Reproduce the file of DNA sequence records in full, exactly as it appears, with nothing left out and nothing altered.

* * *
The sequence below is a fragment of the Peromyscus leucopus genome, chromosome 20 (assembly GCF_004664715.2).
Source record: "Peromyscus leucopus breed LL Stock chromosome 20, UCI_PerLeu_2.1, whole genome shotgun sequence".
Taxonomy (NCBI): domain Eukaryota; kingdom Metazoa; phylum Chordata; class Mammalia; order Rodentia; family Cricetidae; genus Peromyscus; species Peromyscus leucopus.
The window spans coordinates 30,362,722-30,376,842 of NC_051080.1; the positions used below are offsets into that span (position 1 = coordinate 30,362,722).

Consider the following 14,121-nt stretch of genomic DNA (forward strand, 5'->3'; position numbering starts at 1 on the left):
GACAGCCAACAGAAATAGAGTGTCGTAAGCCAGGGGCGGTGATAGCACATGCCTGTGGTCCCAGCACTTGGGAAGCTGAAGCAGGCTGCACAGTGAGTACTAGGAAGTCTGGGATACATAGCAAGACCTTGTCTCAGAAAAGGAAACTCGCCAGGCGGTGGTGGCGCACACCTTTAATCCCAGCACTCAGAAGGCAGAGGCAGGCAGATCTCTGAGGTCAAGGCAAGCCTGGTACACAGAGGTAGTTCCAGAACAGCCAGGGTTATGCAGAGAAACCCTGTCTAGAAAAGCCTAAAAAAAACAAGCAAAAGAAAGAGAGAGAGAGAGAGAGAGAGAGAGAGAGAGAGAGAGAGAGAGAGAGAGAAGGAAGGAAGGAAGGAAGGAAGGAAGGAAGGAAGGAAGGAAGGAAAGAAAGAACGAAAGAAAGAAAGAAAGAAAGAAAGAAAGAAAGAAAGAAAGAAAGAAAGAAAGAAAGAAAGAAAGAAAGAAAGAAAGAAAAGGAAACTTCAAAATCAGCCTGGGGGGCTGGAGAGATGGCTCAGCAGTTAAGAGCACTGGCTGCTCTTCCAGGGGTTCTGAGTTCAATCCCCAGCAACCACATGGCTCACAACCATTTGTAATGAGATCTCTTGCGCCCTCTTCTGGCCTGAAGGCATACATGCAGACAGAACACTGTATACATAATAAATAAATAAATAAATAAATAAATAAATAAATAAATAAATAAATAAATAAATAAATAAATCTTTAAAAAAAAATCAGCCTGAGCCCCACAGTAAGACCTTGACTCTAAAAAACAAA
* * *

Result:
The sequence below is a fragment of the Peromyscus leucopus genome, chromosome 20 (assembly GCF_004664715.2).
Source record: "Peromyscus leucopus breed LL Stock chromosome 20, UCI_PerLeu_2.1, whole genome shotgun sequence".
Taxonomy (NCBI): domain Eukaryota; kingdom Metazoa; phylum Chordata; class Mammalia; order Rodentia; family Cricetidae; genus Peromyscus; species Peromyscus leucopus.
The window spans coordinates 30,362,722-30,376,842 of NC_051080.1; the positions used below are offsets into that span (position 1 = coordinate 30,362,722).

Consider the following 14,121-nt stretch of genomic DNA (forward strand, 5'->3'; position numbering starts at 1 on the left):
GACAGCCAACAGAAATAGAGTGTCGTAAGCCAGGGGCGGTGATAGCACATGCCTGTGGTCCCAGCACTTGGGAAGCTGAAGCAGGCTGCACAGTGAGTACTAGGAAGTCTGGGATACATAGCAAGACCTTGTCTCAGAAAAGGAAACTCGCCAGGCGGTGGTGGCGCACACCTTTAATCCCAGCACTCAGAAGGCAGAGGCAGGCAGATCTCTGAGGTCAAGGCAAGCCTGGTACACAGAGGTAGTTCCAGAACAGCCAGGGTTATGCAGAGAAACCCTGTCTAGAAAAGCCTAAAAAAAACAAGCAAAAGAAAGAGAGAGAGAGAGAGAGAGAGAGAGAGAGAGAGAGAGAGAGAGAGAGAGAAGGAAGGAAGGAAGGAAGGAAGGAAGGAAGGAAGGAAGGAAGGAAAGAAAGAACGAAAGAAAGAAAGAAAGAAAGAAAGAAAGAAAGAAAGAAAGAAAGAAAGAAAGAAAGAAAGAAAGAAAGAAAGAAAGAAAAGGAAACTTCAAAATCAGCCTGGGGGGCTGGAGAGATGGCTCAGCAGTTAAGAGCACTGGCTGCTCTTCCAGGGGTTCTGAGTTCAATCCCCAGCAACCACATGGCTCACAACCATTTGTAATGAGATCTCTTGCGCCCTCTTCTGGCCTGAAGGCATACATGCAGACAGAACACTGTATACATAATAAATAAATAAATAAATAAATAAATAAATAAATAAATAAATAAATAAATAAATAAATAAATCTTTAAAAAAAAATCAGCCTGAGCCCCACAGTAAGACCTTGACTCTAAAAAACAAA